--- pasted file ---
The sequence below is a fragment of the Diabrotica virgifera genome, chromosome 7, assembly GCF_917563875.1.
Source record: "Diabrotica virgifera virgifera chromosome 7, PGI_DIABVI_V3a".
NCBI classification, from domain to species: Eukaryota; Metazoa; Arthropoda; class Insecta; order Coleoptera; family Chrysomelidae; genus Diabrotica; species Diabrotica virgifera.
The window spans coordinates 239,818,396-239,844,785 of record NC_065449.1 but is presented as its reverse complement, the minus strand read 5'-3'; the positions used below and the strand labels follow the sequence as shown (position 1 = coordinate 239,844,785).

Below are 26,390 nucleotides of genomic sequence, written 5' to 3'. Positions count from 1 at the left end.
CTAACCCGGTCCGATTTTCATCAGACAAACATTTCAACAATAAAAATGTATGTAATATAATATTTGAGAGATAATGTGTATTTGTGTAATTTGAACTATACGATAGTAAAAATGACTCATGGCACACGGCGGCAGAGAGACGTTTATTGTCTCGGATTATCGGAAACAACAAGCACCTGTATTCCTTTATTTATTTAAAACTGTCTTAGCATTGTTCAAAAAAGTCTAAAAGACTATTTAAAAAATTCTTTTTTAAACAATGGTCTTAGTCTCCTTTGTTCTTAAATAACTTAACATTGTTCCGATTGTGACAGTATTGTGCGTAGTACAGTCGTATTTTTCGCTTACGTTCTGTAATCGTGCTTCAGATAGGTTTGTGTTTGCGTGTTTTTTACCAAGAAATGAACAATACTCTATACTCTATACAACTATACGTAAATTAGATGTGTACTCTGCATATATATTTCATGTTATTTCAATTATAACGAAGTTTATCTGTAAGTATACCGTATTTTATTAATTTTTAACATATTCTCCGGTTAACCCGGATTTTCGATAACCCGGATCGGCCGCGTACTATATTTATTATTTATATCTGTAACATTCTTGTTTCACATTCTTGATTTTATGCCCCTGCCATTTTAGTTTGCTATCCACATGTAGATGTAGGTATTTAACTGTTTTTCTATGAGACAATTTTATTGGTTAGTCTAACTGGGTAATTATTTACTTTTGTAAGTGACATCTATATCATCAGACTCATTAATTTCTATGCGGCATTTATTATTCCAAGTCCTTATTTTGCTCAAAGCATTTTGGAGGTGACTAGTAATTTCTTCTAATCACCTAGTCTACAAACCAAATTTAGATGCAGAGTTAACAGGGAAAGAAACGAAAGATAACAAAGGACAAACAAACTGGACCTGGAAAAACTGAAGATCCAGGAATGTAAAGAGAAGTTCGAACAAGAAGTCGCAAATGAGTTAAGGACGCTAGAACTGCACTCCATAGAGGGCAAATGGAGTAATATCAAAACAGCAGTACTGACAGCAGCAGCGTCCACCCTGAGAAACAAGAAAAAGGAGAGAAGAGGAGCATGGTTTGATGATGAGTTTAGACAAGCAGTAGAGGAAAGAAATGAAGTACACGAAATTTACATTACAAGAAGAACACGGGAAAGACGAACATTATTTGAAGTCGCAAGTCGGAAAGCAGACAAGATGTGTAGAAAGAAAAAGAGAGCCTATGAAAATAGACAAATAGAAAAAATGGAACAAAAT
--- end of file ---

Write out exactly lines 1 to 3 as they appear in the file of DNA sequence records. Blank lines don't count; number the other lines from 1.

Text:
The sequence below is a fragment of the Diabrotica virgifera genome, chromosome 7, assembly GCF_917563875.1.
Source record: "Diabrotica virgifera virgifera chromosome 7, PGI_DIABVI_V3a".
NCBI classification, from domain to species: Eukaryota; Metazoa; Arthropoda; class Insecta; order Coleoptera; family Chrysomelidae; genus Diabrotica; species Diabrotica virgifera.